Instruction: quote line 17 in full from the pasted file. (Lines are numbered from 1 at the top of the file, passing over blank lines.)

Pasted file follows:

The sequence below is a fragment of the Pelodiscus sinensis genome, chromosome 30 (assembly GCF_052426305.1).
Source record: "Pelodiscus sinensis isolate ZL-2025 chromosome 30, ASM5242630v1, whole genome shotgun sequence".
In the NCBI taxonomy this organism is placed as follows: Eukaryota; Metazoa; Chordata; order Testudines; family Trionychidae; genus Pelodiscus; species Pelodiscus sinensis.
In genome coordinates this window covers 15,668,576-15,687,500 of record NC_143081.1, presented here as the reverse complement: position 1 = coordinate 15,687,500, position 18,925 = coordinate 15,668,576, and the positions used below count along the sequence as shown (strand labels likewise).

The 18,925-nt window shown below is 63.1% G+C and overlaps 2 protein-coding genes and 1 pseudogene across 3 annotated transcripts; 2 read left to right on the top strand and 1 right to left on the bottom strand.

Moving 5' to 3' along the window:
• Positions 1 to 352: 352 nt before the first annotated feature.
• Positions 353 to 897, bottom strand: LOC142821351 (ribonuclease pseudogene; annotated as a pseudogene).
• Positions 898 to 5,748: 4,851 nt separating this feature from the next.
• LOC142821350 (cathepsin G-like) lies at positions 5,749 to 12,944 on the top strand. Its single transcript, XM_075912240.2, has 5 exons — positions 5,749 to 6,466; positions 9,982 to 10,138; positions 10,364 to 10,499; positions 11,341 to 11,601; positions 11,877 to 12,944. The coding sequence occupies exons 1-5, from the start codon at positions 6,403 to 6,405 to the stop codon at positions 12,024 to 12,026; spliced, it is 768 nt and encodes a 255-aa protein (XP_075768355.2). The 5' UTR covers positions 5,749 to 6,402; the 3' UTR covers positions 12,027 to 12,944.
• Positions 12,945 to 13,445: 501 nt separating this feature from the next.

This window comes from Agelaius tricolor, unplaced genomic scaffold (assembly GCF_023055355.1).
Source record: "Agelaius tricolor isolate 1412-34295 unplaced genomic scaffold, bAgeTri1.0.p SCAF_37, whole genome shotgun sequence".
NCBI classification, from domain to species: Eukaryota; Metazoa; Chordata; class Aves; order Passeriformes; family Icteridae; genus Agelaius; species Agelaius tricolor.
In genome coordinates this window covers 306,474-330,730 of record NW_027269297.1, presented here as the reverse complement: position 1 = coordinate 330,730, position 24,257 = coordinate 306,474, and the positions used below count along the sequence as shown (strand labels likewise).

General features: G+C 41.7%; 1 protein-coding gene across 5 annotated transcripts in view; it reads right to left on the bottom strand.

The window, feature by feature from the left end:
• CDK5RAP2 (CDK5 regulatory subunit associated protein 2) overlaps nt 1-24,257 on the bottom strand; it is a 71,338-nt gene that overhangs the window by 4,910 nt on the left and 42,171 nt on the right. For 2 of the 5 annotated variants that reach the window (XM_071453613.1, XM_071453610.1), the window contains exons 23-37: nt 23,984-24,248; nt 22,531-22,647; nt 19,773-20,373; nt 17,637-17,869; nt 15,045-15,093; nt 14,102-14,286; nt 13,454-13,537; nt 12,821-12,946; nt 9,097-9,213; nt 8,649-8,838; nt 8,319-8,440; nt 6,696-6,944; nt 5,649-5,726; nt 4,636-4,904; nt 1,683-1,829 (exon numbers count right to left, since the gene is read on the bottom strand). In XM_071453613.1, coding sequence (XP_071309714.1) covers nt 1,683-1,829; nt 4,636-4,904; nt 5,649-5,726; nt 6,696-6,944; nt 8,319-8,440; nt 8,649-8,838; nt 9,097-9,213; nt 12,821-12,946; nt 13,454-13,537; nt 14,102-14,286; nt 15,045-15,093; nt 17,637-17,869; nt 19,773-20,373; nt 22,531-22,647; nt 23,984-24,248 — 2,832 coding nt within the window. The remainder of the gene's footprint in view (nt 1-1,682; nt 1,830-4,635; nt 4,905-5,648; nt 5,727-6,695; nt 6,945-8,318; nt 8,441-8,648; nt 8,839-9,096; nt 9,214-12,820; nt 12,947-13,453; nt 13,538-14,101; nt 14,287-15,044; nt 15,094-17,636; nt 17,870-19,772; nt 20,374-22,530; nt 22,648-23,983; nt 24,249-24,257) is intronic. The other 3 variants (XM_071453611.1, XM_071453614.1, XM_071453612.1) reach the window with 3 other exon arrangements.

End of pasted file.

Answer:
The window, feature by feature from the left end: